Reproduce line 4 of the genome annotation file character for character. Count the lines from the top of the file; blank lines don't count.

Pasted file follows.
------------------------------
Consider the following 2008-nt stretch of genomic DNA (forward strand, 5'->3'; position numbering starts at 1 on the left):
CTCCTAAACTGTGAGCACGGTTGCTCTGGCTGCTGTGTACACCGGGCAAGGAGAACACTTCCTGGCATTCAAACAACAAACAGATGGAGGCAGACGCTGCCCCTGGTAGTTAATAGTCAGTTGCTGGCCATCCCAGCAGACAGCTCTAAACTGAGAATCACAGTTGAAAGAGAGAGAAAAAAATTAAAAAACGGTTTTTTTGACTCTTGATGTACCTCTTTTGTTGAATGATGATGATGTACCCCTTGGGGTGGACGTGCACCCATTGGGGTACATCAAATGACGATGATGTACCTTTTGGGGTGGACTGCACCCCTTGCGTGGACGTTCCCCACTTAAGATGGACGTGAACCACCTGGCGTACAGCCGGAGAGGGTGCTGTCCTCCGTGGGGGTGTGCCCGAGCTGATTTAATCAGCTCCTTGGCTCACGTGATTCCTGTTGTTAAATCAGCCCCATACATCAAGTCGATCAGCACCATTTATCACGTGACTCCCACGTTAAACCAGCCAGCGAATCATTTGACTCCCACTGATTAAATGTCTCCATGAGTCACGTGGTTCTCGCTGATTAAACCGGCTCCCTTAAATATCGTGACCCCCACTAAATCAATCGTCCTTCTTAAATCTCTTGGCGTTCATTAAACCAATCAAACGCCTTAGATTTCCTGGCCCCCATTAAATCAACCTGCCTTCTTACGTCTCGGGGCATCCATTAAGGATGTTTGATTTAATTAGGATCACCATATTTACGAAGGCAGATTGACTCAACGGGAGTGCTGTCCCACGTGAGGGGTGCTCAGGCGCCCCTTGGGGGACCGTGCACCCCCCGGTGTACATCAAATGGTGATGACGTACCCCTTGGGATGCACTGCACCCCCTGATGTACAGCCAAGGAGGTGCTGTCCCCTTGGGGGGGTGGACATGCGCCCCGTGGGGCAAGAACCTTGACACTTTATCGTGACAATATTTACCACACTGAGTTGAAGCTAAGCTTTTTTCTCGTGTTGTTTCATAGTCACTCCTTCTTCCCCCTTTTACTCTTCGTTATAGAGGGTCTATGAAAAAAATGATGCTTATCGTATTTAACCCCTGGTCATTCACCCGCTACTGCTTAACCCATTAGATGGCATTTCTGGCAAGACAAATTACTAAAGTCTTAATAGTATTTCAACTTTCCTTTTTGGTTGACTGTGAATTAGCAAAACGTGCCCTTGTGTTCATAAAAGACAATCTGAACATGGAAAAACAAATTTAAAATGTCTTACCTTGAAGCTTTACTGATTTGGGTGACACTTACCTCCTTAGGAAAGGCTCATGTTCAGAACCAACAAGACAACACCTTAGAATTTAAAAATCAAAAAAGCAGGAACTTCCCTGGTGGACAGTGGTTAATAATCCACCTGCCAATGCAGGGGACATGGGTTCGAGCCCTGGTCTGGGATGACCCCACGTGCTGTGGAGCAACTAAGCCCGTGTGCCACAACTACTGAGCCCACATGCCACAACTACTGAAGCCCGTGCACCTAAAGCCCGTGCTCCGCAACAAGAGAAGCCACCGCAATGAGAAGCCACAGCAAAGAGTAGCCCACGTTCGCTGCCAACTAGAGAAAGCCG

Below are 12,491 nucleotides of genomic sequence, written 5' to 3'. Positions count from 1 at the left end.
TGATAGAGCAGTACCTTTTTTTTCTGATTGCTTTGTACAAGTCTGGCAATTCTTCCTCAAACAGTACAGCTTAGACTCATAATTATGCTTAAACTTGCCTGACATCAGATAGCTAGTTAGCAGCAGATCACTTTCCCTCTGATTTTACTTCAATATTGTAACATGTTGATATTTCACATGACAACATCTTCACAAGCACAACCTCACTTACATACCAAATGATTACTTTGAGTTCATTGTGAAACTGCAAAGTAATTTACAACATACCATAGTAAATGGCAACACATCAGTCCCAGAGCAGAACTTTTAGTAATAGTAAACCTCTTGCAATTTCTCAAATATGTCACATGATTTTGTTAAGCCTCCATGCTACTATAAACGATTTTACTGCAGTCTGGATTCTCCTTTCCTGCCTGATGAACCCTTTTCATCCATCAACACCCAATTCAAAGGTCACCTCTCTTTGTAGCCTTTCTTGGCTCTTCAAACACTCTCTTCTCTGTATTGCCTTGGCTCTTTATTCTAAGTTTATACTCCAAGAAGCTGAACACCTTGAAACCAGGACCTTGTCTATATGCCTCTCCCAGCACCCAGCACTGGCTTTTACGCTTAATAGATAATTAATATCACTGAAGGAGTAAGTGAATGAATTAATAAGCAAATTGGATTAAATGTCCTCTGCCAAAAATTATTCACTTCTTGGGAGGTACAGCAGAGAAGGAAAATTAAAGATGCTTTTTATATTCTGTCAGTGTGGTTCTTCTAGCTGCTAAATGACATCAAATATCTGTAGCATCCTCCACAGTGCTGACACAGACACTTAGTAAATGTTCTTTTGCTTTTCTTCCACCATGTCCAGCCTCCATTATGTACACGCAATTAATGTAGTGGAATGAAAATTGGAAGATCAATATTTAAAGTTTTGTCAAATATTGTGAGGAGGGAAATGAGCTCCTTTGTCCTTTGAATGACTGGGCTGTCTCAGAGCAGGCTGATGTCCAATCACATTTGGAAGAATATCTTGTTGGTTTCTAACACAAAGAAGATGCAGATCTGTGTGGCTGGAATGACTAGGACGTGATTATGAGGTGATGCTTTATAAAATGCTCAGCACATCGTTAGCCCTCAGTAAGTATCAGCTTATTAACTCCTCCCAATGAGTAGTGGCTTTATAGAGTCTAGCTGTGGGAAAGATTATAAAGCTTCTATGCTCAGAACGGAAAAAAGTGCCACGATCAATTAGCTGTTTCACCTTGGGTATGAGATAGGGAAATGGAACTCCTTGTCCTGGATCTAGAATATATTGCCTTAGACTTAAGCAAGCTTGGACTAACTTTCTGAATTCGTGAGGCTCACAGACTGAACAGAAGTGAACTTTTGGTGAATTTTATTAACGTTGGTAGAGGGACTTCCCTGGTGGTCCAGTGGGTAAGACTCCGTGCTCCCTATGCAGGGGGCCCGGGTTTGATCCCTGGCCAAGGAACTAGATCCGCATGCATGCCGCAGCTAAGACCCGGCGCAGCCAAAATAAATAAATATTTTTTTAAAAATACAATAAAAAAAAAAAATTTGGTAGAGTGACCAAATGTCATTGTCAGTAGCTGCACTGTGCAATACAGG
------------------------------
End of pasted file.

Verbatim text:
TGATAGAGCAGTACCTTTTTTTTCTGATTGCTTTGTACAAGTCTGGCAATTCTTCCTCAAACAGTACAGCTTAGACTCATAATTATGCTTAAACTTGCCTGACATCAGATAGCTAGTTAGCAGCAGATCACTTTCCCTCTGATTTTACTTCAATATTGTAACATGTTGATATTTCACATGACAACATCTTCACAAGCACAACCTCACTTACATACCAAATGATTACTTTGAGTTCATTGTGAAACTGCAAAGTAATTTACAACATACCATAGTAAATGGCAACACATCAGTCCCAGAGCAGAACTTTTAGTAATAGTAAACCTCTTGCAATTTCTCAAATATGTCACATGATTTTGTTAAGCCTCCATGCTACTATAAACGATTTTACTGCAGTCTGGATTCTCCTTTCCTGCCTGATGAACCCTTTTCATCCATCAACACCCAATTCAAAGGTCACCTCTCTTTGTAGCCTTTCTTGGCTCTTCAAACACTCTCTTCTCTGTATTGCCTTGGCTCTTTATTCTAAGTTTATACTCCAAGAAGCTGAACACCTTGAAACCAGGACCTTGTCTATATGCCTCTCCCAGCACCCAGCACTGGCTTTTACGCTTAATAGATAATTAATATCACTGAAGGAGTAAGTGAATGAATTAATAAGCAAATTGGATTAAATGTCCTCTGCCAAAAATTATTCACTTCTTGGGAGGTACAGCAGAGAAGGAAAATTAAAGATGCTTTTTATATTCTGTCAGTGTGGTTCTTCTAGCTGCTAAATGACATCAAATATCTGTAGCATCCTCCACAGTGCTGACACAGACACTTAGTAAATGTTCTTTTGCTTTTCTTCCACCATGTCCAGCCTCCATTATGTACACGCAATTAATGTAGTGGAATGAAAATTGGAAGATCAATATTTAAAGTTTTGTCAAATATTGTGAGGAGGGAAATGAGCTCCTTTGTCCTTTGAATGACTGGGCTGTCTCAGAGCAGGCTGATGTCCAATCACATTTGGAAGAATATCTTGTTGGTTTCTAACACAAAGAAGATGCAGATCTGTGTGGCTGGAATGACTAGGACGTGATTATGAGGTGATGCTTTATAAAATGCTCAGCACATCGTTAGCCCTCAGTAAGTATCAGCTTATTAACTCCTCCCAATGAGTAGTGGCTTTATAGAGTCTAGCTGTGGGAAAGATTATAAAGCTTCTATGCTCAGAACGGAAAAAAGTGCCACGATCAATTAGCTGTTTCACCTTGGGTATGAGATAGGGAAATGGAACTCCTTGTCCTGGATCTAGAATATATTGCCTTAGACTTAAGCAAGCTTGGACTAACTTTCTGAATTCGTGAGGCTCACAGACTGAACAGAAGTGAACTTTTGGTGAATTTTATTAACGTTGGTAGAGGGACTTCCCTGGTGGTCCAGTGGGTAAGACTCCGTGCTCCCTATGCAGGGGGCCCGGGTTTGATCCCTGGCCAAGGAACTAGATCCGCATGCATGCCGCAGCTAAGACCCGGCGCAGCCAAAATAAATAAATATTTTTTTAAAAATACAATAAAAAAAAAAAATTTGGTAGAGTGACCAAATGTCATTGTCAGTAGCTGCACTGTGCAATACAGG